And it will be hard times – parents, relatives, friends, brothers, will betray them.  Such awful description, in a culture where kin was so important.  Yet these words are spoken during Holy Week, still to come is Maundy Thursday when our Lord will be betrayed by someone close to him.  Yet in those times, we know, as Paul writes in Romans, that those believers are not cut off from the love of Christ for who shall separate us from the love of Christ, shall trouble or hardship or persecution or famine or nakedness or danger or sword…  Nothing in all creation is able to separate us from the love of God that is in Christ Jesus our Lord. [8:35,38]

And can I say, that remains true for us today – Christ is with us in our difficulties and he can direct and guide us and we are never cut off from his love. In fact, our eternal connection to the Lord is shown by the final words in that paragraph – some of you will be put to death. You will be hated by all for my name’s sake. But not a hair of your head will perish. By your endurance you will gain your lives.  Now some will be killed yet not a hair of their head will perish.  Saying that even if they die physically, they will suffer no eternal spiritual harm.  It reminds us of John 10: a beautiful promise: a verse written in my bible by my friend Jessie after I became a Christian at university: My sheep hear my voice and I know them and they follow me and I give them eternal life and they will never perish and no one can snatch them out of my hand. My father, who has given them to me is greater than all, and no one is able to snatch them out of the Father’s hand. I and the Father are one.  Jesus promises – if you endure, remain faithful to Christ, then even if they die for the faith, they are not or will not be plucked from the Father’s hand.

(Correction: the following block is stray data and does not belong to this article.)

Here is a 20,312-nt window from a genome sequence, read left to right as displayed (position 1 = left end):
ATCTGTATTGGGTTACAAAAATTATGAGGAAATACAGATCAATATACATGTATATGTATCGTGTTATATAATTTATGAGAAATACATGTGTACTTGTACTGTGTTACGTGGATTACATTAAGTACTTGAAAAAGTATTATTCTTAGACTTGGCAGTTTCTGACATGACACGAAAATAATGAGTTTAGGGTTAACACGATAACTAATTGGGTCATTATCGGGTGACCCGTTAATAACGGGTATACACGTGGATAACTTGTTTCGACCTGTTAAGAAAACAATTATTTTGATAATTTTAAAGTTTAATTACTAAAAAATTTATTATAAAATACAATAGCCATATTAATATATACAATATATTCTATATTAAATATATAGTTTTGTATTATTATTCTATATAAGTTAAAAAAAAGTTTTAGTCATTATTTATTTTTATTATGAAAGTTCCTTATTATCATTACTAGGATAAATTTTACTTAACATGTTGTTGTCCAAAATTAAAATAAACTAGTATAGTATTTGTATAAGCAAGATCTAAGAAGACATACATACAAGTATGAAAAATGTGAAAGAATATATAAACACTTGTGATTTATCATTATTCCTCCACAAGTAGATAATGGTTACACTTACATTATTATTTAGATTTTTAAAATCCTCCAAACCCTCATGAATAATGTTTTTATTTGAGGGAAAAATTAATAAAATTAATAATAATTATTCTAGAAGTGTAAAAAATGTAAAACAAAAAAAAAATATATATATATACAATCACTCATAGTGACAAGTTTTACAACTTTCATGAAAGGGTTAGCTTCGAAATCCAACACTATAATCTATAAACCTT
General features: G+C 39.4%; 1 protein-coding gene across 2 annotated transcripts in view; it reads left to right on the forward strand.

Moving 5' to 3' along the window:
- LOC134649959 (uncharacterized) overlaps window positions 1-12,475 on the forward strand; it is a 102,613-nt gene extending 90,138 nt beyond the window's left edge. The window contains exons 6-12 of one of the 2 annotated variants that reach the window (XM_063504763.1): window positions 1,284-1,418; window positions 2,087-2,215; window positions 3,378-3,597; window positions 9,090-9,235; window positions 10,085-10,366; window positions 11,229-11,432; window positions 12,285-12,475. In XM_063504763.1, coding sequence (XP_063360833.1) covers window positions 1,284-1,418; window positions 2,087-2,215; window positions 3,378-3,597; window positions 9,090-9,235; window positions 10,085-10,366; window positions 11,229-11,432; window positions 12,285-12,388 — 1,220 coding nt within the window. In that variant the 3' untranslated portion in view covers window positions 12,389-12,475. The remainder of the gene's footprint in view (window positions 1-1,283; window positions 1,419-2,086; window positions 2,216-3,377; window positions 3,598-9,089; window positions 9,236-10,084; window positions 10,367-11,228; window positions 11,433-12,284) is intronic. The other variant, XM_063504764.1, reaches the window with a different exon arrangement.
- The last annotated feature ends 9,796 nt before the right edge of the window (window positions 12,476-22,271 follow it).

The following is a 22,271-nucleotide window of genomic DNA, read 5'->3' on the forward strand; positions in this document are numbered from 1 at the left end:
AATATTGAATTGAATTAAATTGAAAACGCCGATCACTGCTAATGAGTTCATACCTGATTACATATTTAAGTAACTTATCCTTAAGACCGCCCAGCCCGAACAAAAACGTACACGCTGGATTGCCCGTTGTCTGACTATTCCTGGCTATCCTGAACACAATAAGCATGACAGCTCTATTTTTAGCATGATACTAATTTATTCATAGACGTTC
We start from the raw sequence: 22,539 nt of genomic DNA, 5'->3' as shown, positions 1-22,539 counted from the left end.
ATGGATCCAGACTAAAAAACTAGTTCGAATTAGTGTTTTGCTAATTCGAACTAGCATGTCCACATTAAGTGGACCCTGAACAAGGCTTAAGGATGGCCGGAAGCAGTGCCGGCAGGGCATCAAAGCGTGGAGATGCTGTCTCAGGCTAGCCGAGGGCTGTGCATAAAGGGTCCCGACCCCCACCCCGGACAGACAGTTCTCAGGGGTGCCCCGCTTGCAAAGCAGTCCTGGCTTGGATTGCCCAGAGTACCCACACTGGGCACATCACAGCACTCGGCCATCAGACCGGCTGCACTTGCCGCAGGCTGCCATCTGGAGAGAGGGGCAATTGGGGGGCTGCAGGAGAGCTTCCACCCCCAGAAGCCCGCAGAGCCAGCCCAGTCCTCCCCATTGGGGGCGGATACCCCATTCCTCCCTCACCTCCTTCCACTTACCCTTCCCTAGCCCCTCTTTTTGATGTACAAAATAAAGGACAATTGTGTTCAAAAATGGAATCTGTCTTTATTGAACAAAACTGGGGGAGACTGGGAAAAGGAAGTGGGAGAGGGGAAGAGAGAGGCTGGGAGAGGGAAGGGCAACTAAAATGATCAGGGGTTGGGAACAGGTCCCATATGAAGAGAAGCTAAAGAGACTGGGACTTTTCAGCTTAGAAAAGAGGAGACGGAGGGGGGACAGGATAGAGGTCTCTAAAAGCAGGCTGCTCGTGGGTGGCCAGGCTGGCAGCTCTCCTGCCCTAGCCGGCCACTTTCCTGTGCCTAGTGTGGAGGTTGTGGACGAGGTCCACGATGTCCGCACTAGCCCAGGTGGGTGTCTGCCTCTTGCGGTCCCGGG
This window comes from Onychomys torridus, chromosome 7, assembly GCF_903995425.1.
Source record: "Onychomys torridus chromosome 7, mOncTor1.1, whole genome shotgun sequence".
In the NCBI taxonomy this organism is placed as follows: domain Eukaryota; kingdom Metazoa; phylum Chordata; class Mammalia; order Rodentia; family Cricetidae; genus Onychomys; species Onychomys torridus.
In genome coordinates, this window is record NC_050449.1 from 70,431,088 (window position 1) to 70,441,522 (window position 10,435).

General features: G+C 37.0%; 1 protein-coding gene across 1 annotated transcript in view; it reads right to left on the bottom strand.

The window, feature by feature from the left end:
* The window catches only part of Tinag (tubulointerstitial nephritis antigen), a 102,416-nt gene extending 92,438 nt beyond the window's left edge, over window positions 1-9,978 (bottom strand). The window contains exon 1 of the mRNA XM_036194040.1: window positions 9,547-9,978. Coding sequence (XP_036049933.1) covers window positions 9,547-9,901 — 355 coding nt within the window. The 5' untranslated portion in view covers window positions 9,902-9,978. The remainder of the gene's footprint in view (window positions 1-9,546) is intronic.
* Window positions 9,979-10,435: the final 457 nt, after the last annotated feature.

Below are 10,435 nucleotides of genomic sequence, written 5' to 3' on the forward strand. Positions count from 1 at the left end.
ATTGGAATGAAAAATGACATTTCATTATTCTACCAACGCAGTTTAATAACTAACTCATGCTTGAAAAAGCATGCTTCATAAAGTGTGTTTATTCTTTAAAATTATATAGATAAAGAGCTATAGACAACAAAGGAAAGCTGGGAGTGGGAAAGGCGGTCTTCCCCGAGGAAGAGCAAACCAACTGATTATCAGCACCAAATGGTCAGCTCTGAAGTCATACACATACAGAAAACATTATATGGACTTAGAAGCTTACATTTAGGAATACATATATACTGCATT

An area close to my heart is the persecuted Christian church – what the Lord said in those temple courts, still goes on today…  On Tuesday last week there was a Gathering at European Parliament in Brussels which focused on tackling the persecution of Christians.  Members of that Parliament attended and heard how research showed that 200 churches or Christian places of worship are attacked every day across the world.  The European Parliament Vice-President Antonio Tajani, who led the conference, said: “Persecution is happening outside the EU but we can’t afford to ignore it.  Every day, in every region of our planet, we register new cases of systematic violence and persecution against Christians.  No other religious community is faced with such hatred, violence and aggression as is the Christian community.”  There are many today who hold dearly to that promise that no matter what happens to them physically if they endure, they will in fact gain their lives, not lose them.